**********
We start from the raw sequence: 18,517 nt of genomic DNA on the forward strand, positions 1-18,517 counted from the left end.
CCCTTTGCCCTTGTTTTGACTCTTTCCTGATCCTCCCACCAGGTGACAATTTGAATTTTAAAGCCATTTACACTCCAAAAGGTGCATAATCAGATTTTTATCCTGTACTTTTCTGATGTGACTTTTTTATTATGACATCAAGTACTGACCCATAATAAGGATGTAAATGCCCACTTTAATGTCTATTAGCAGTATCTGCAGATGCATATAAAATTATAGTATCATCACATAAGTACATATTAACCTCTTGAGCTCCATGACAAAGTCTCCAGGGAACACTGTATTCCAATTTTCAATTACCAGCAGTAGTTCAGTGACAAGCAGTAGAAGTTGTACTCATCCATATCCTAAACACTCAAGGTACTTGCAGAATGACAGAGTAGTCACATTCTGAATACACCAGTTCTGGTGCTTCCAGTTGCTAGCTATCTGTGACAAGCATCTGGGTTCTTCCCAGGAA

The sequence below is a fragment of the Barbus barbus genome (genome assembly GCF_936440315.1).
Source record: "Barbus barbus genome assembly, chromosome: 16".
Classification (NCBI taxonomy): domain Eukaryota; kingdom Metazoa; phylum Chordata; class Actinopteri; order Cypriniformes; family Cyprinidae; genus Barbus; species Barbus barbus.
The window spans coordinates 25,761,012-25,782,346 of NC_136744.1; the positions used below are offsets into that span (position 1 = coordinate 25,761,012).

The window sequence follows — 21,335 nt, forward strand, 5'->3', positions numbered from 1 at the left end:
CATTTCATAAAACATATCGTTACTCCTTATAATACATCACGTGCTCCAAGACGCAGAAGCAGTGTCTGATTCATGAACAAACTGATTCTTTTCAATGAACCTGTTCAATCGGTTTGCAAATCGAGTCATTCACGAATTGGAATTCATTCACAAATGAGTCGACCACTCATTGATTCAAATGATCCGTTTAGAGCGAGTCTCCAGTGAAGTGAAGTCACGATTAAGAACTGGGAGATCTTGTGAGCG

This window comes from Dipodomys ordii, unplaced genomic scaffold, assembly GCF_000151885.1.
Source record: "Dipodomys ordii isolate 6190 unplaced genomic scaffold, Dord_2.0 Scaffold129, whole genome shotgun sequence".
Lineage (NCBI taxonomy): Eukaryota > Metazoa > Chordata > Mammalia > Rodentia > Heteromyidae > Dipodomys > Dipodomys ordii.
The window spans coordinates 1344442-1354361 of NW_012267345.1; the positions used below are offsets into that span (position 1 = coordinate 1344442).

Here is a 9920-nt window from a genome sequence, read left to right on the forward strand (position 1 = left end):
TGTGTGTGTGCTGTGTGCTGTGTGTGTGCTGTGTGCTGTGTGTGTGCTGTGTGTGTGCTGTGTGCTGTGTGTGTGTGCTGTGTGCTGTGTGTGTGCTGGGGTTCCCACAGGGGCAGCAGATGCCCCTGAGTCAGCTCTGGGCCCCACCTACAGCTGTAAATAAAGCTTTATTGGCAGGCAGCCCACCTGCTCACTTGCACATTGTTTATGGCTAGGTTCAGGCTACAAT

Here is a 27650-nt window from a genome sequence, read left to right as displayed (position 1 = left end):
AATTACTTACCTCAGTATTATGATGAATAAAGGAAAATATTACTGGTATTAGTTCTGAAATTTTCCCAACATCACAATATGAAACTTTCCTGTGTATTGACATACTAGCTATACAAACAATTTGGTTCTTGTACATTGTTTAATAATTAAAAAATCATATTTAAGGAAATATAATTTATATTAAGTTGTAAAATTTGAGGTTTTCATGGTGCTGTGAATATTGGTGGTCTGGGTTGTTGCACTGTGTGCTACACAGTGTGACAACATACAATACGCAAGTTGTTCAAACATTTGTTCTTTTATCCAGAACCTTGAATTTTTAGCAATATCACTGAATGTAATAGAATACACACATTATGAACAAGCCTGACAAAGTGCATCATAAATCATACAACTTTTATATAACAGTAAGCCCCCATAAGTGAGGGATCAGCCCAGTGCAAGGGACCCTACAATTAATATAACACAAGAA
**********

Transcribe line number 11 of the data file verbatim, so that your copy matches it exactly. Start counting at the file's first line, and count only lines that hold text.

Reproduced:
Lineage (NCBI taxonomy): Eukaryota > Metazoa > Chordata > Mammalia > Rodentia > Heteromyidae > Dipodomys > Dipodomys ordii.